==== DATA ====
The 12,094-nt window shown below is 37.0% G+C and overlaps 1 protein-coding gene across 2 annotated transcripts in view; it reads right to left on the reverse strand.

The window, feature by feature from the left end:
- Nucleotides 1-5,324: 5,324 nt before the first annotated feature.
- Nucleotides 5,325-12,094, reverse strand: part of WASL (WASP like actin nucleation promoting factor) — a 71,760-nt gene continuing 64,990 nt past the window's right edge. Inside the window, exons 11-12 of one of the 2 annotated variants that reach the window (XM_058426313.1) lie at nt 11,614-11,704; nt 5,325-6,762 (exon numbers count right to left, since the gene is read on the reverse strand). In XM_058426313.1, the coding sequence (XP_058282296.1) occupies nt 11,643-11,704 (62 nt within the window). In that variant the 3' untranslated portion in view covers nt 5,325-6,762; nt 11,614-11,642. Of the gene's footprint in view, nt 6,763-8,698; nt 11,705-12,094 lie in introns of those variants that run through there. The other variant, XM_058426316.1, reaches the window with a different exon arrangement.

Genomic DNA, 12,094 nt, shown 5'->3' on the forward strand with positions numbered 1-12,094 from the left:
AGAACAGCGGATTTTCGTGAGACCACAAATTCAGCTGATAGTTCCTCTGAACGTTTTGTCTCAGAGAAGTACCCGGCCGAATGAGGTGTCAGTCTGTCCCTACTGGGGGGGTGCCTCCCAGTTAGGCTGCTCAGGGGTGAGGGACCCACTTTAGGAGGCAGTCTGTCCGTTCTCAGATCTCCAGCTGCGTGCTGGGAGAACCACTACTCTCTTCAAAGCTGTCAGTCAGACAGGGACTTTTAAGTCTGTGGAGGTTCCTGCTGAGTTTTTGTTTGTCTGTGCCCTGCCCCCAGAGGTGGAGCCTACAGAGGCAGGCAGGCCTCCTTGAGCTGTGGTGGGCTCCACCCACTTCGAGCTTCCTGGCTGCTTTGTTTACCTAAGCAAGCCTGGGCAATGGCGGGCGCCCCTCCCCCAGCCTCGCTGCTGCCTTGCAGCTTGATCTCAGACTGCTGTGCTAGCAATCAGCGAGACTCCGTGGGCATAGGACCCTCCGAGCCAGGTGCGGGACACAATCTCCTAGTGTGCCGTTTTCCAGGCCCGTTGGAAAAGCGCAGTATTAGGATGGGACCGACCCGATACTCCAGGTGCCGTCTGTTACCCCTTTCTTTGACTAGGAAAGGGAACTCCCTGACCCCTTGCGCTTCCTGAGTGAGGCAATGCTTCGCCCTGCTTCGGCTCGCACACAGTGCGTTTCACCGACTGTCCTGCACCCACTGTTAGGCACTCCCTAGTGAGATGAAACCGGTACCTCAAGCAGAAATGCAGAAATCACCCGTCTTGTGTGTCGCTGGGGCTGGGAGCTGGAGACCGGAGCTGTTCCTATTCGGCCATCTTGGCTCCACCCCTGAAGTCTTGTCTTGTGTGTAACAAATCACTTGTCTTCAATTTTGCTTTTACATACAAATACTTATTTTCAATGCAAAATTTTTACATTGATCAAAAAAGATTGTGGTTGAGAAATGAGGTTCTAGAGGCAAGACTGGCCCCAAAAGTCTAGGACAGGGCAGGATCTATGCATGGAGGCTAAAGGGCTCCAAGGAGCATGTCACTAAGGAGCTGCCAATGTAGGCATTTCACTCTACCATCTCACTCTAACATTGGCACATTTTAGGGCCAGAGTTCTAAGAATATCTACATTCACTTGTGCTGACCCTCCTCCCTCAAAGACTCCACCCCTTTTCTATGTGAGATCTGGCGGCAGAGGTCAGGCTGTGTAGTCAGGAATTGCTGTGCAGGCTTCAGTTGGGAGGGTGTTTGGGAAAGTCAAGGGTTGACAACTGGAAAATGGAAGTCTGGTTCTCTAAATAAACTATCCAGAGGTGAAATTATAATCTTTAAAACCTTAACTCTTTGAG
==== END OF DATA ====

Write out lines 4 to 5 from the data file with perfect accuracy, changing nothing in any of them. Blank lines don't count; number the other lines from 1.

- Nucleotides 5,325-12,094, reverse strand: part of WASL (WASP like actin nucleation promoting factor) — a 71,760-nt gene continuing 64,990 nt past the window's right edge. Inside the window, exons 11-12 of one of the 2 annotated variants that reach the window (XM_058426313.1) lie at nt 11,614-11,704; nt 5,325-6,762 (exon numbers count right to left, since the gene is read on the reverse strand). In XM_058426313.1, the coding sequence (XP_058282296.1) occupies nt 11,643-11,704 (62 nt within the window). In that variant the 3' untranslated portion in view covers nt 5,325-6,762; nt 11,614-11,642. Of the gene's footprint in view, nt 6,763-8,698; nt 11,705-12,094 lie in introns of those variants that run through there. The other variant, XM_058426316.1, reaches the window with a different exon arrangement.

Genomic DNA, 12,094 nt, shown 5'->3' on the forward strand with positions numbered 1-12,094 from the left: